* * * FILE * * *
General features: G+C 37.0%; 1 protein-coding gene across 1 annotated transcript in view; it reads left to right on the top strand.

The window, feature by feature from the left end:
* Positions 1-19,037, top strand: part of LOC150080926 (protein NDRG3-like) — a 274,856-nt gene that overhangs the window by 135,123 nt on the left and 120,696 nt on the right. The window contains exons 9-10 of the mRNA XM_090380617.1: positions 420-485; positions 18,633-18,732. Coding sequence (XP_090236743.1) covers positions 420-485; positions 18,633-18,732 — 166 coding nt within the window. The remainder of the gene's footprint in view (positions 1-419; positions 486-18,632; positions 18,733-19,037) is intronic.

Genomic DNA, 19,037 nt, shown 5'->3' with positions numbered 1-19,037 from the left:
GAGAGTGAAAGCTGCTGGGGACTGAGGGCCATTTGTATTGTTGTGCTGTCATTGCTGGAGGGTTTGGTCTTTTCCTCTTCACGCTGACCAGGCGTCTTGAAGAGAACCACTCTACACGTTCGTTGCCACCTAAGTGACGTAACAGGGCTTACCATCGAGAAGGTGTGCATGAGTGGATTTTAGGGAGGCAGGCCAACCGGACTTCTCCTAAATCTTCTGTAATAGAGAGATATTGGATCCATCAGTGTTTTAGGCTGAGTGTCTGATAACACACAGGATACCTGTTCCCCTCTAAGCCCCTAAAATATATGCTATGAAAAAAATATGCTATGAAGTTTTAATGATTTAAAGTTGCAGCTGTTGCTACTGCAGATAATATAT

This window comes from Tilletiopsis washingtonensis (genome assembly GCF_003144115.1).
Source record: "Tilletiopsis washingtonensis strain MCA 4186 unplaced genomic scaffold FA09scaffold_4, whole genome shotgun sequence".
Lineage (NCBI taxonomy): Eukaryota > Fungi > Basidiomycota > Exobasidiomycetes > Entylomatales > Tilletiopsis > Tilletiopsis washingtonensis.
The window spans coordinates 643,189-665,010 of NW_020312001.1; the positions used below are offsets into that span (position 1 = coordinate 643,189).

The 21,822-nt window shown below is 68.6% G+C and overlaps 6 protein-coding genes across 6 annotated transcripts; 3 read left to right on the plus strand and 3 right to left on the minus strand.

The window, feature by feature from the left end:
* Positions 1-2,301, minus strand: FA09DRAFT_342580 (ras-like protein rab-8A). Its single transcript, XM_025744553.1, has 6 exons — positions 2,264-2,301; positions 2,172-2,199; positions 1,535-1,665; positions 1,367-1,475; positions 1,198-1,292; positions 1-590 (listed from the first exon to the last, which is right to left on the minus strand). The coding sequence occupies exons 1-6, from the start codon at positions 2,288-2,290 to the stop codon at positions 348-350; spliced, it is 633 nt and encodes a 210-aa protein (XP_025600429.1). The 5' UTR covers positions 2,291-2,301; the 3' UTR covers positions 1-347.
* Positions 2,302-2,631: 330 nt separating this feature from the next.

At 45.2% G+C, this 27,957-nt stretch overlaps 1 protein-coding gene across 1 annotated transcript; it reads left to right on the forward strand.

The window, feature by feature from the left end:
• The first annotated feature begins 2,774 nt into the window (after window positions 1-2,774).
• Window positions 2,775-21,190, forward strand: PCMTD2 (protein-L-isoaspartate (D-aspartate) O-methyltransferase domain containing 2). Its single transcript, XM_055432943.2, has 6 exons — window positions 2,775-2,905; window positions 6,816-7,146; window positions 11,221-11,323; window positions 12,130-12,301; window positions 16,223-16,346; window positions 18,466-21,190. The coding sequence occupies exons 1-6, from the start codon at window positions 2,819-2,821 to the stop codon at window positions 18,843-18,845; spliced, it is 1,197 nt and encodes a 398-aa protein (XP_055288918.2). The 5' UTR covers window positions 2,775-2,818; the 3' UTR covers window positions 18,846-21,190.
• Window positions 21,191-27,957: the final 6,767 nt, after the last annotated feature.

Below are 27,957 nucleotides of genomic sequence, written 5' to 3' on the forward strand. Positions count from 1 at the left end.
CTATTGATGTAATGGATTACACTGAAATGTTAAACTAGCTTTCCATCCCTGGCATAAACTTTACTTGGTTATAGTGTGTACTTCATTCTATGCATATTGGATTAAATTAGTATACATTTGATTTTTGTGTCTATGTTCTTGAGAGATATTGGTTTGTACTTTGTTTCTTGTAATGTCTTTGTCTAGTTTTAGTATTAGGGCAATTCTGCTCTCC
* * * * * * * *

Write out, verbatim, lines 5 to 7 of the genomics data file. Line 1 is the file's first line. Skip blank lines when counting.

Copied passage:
GAGAGTGAAAGCTGCTGGGGACTGAGGGCCATTTGTATTGTTGTGCTGTCATTGCTGGAGGGTTTGGTCTTTTCCTCTTCACGCTGACCAGGCGTCTTGAAGAGAACCACTCTACACGTTCGTTGCCACCTAAGTGACGTAACAGGGCTTACCATCGAGAAGGTGTGCATGAGTGGATTTTAGGGAGGCAGGCCAACCGGACTTCTCCTAAATCTTCTGTAATAGAGAGATATTGGATCCATCAGTGTTTTAGGCTGAGTGTCTGATAACACACAGGATACCTGTTCCCCTCTAAGCCCCTAAAATATATGCTATGAAAAAAATATGCTATGAAGTTTTAATGATTTAAAGTTGCAGCTGTTGCTACTGCAGATAATATAT

This window comes from Tilletiopsis washingtonensis (genome assembly GCF_003144115.1).
Source record: "Tilletiopsis washingtonensis strain MCA 4186 unplaced genomic scaffold FA09scaffold_4, whole genome shotgun sequence".